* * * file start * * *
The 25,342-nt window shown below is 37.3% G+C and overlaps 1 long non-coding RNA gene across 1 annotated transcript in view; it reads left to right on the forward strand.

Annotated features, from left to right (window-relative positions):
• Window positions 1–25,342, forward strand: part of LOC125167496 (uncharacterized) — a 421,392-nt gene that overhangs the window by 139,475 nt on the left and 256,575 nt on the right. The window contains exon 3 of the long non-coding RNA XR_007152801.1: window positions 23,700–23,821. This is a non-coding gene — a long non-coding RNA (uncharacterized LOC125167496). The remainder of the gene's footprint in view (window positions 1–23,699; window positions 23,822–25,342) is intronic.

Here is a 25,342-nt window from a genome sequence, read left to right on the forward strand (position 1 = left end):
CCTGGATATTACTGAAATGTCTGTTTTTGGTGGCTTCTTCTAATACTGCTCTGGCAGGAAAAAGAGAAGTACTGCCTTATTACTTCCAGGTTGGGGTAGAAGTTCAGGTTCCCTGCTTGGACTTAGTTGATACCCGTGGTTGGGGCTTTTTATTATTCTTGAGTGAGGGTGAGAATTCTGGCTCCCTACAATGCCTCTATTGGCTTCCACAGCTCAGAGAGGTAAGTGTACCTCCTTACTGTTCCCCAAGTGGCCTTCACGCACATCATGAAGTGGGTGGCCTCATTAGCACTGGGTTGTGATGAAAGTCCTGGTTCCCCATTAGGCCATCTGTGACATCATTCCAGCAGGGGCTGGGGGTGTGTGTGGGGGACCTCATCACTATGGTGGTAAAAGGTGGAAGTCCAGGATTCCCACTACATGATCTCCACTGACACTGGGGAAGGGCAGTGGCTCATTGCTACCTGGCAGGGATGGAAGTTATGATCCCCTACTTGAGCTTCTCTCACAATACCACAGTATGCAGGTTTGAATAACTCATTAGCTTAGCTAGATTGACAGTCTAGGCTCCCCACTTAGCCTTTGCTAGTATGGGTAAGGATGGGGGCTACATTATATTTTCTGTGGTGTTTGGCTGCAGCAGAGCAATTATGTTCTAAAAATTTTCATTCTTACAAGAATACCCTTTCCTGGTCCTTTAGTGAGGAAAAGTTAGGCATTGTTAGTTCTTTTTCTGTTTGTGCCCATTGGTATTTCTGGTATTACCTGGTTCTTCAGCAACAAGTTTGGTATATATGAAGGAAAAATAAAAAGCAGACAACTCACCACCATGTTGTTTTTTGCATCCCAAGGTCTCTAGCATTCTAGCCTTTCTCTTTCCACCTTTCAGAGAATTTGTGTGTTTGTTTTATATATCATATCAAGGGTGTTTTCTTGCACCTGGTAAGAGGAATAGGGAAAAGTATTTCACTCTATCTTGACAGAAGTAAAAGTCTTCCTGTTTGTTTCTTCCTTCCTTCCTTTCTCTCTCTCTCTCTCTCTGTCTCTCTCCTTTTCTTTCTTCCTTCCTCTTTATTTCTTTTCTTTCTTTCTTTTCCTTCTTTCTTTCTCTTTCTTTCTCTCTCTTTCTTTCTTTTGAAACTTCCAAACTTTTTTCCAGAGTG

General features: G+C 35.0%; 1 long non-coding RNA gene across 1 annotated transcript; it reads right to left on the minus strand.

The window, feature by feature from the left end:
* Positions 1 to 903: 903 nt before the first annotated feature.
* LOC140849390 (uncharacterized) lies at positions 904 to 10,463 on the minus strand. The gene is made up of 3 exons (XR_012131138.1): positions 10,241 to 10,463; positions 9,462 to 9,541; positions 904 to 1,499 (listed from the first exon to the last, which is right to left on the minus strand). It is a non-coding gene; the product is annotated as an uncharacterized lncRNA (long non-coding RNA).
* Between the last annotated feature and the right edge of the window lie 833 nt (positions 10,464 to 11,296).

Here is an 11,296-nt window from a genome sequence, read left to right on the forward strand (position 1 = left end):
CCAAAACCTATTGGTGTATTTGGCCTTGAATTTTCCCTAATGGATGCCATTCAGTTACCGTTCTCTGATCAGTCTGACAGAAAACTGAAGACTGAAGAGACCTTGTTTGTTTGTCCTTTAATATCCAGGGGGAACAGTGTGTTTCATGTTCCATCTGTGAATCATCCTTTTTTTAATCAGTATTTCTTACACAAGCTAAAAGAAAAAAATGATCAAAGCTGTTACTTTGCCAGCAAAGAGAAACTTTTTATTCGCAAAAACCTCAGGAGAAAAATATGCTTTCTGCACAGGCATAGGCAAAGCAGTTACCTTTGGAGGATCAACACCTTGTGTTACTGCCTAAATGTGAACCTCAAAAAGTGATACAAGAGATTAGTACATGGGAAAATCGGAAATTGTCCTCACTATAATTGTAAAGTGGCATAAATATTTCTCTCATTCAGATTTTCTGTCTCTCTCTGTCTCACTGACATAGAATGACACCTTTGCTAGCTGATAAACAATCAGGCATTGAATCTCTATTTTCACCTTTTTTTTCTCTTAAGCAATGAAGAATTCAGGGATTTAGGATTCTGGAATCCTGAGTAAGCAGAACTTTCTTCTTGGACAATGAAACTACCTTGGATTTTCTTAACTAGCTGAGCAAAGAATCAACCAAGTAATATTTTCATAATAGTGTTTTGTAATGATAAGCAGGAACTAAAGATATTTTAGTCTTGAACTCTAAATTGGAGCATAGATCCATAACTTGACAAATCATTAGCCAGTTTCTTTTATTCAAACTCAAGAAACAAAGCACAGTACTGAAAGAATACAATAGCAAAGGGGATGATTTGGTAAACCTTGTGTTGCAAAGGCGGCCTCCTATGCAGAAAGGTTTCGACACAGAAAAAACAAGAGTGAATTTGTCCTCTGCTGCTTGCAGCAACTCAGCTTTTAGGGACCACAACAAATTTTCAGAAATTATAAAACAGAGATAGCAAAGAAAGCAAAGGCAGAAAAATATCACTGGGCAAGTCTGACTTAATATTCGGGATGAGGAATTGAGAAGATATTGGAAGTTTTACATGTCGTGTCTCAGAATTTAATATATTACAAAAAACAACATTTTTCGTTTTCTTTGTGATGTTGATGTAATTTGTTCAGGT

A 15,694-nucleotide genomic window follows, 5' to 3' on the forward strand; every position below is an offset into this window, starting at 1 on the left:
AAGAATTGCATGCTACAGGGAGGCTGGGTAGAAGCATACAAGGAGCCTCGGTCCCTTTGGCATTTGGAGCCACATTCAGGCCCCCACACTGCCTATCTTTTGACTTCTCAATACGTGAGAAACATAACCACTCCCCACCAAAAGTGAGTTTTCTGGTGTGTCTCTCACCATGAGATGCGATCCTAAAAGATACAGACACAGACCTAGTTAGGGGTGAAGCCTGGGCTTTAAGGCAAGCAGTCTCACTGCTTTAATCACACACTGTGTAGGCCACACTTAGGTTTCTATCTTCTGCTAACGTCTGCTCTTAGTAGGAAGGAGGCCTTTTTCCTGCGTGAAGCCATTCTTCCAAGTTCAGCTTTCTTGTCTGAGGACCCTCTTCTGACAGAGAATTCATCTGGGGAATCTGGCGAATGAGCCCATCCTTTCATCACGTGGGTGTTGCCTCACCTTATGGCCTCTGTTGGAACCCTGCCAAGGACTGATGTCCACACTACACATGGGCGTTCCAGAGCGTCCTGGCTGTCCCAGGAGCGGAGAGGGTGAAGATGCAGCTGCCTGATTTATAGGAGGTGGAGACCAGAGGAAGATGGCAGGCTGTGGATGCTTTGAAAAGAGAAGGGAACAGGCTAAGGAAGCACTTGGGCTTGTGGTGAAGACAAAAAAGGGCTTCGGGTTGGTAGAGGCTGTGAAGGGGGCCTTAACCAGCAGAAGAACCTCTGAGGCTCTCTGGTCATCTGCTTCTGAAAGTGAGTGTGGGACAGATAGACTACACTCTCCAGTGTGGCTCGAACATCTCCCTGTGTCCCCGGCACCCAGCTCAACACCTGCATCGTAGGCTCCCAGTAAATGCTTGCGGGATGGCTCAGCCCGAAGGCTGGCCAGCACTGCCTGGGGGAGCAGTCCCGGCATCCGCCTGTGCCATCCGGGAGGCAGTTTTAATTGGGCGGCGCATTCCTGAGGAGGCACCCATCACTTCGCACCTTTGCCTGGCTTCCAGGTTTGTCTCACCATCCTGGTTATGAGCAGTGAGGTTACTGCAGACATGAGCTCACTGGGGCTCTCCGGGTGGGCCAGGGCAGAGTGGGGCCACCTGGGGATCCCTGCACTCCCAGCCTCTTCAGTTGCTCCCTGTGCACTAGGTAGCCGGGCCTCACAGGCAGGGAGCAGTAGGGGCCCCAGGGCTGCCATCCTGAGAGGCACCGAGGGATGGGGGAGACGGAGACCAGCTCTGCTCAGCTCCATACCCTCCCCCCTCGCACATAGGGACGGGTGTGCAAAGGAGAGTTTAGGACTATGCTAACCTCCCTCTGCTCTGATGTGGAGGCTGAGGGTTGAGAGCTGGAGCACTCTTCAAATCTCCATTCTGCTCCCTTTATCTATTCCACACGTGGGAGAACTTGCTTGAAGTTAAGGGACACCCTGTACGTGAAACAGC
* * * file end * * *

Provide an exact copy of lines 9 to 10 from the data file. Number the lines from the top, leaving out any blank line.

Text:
* LOC140849390 (uncharacterized) lies at positions 904 to 10,463 on the minus strand. The gene is made up of 3 exons (XR_012131138.1): positions 10,241 to 10,463; positions 9,462 to 9,541; positions 904 to 1,499 (listed from the first exon to the last, which is right to left on the minus strand). It is a non-coding gene; the product is annotated as an uncharacterized lncRNA (long non-coding RNA).
* Between the last annotated feature and the right edge of the window lie 833 nt (positions 10,464 to 11,296).